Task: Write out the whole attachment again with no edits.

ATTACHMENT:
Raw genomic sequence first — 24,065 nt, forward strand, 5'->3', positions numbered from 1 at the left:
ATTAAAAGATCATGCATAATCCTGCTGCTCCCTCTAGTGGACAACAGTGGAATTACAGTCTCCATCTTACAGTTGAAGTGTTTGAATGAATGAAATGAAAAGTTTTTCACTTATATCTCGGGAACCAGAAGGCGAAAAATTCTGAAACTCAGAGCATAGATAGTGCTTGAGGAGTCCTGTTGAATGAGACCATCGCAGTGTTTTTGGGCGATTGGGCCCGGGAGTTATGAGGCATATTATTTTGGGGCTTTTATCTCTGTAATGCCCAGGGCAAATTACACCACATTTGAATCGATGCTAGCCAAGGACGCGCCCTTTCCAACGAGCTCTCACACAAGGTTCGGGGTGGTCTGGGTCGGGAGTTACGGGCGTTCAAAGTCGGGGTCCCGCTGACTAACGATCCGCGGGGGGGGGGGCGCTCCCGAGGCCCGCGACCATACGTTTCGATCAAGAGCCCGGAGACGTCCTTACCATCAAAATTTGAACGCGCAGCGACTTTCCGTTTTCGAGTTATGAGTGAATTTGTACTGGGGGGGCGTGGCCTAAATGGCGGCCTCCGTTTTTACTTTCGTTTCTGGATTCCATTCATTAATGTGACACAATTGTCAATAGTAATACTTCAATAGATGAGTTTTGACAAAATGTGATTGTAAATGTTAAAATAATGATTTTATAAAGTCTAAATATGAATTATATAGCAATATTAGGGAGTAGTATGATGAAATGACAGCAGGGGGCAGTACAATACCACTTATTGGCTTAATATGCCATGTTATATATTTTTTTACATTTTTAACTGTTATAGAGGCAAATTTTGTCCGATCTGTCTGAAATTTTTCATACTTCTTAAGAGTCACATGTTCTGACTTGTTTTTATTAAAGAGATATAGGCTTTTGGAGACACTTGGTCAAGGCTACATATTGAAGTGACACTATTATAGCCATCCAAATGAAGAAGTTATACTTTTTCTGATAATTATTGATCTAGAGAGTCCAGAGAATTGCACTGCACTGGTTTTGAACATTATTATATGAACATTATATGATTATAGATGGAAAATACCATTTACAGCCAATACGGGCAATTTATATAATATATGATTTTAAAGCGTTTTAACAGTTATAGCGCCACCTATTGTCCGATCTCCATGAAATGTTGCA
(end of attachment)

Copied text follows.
Raw genomic sequence first — 24,065 nt, forward strand, 5'->3', positions numbered from 1 at the left:
ATTAAAAGATCATGCATAATCCTGCTGCTCCCTCTAGTGGACAACAGTGGAATTACAGTCTCCATCTTACAGTTGAAGTGTTTGAATGAATGAAATGAAAAGTTTTTCACTTATATCTCGGGAACCAGAAGGCGAAAAATTCTGAAACTCAGAGCATAGATAGTGCTTGAGGAGTCCTGTTGAATGAGACCATCGCAGTGTTTTTGGGCGATTGGGCCCGGGAGTTATGAGGCATATTATTTTGGGGCTTTTATCTCTGTAATGCCCAGGGCAAATTACACCACATTTGAATCGATGCTAGCCAAGGACGCGCCCTTTCCAACGAGCTCTCACACAAGGTTCGGGGTGGTCTGGGTCGGGAGTTACGGGCGTTCAAAGTCGGGGTCCCGCTGACTAACGATCCGCGGGGGGGGGGGCGCTCCCGAGGCCCGCGACCATACGTTTCGATCAAGAGCCCGGAGACGTCCTTACCATCAAAATTTGAACGCGCAGCGACTTTCCGTTTTCGAGTTATGAGTGAATTTGTACTGGGGGGGCGTGGCCTAAATGGCGGCCTCCGTTTTTACTTTCGTTTCTGGATTCCATTCATTAATGTGACACAATTGTCAATAGTAATACTTCAATAGATGAGTTTTGACAAAATGTGATTGTAAATGTTAAAATAATGATTTTATAAAGTCTAAATATGAATTATATAGCAATATTAGGGAGTAGTATGATGAAATGACAGCAGGGGGCAGTACAATACCACTTATTGGCTTAATATGCCATGTTATATATTTTTTTACATTTTTAACTGTTATAGAGGCAAATTTTGTCCGATCTGTCTGAAATTTTTCATACTTCTTAAGAGTCACATGTTCTGACTTGTTTTTATTAAAGAGATATAGGCTTTTGGAGACACTTGGTCAAGGCTACATATTGAAGTGACACTATTATAGCCATCCAAATGAAGAAGTTATACTTTTTCTGATAATTATTGATCTAGAGAGTCCAGAGAATTGCACTGCACTGGTTTTGAACATTATTATATGAACATTATATGATTATAGATGGAAAATACCATTTACAGCCAATACGGGCAATTTATATAATATATGATTTTAAAGCGTTTTAACAGTTATAGCGCCACCTATTGTCCGATCTCCATGAAATGTTGCA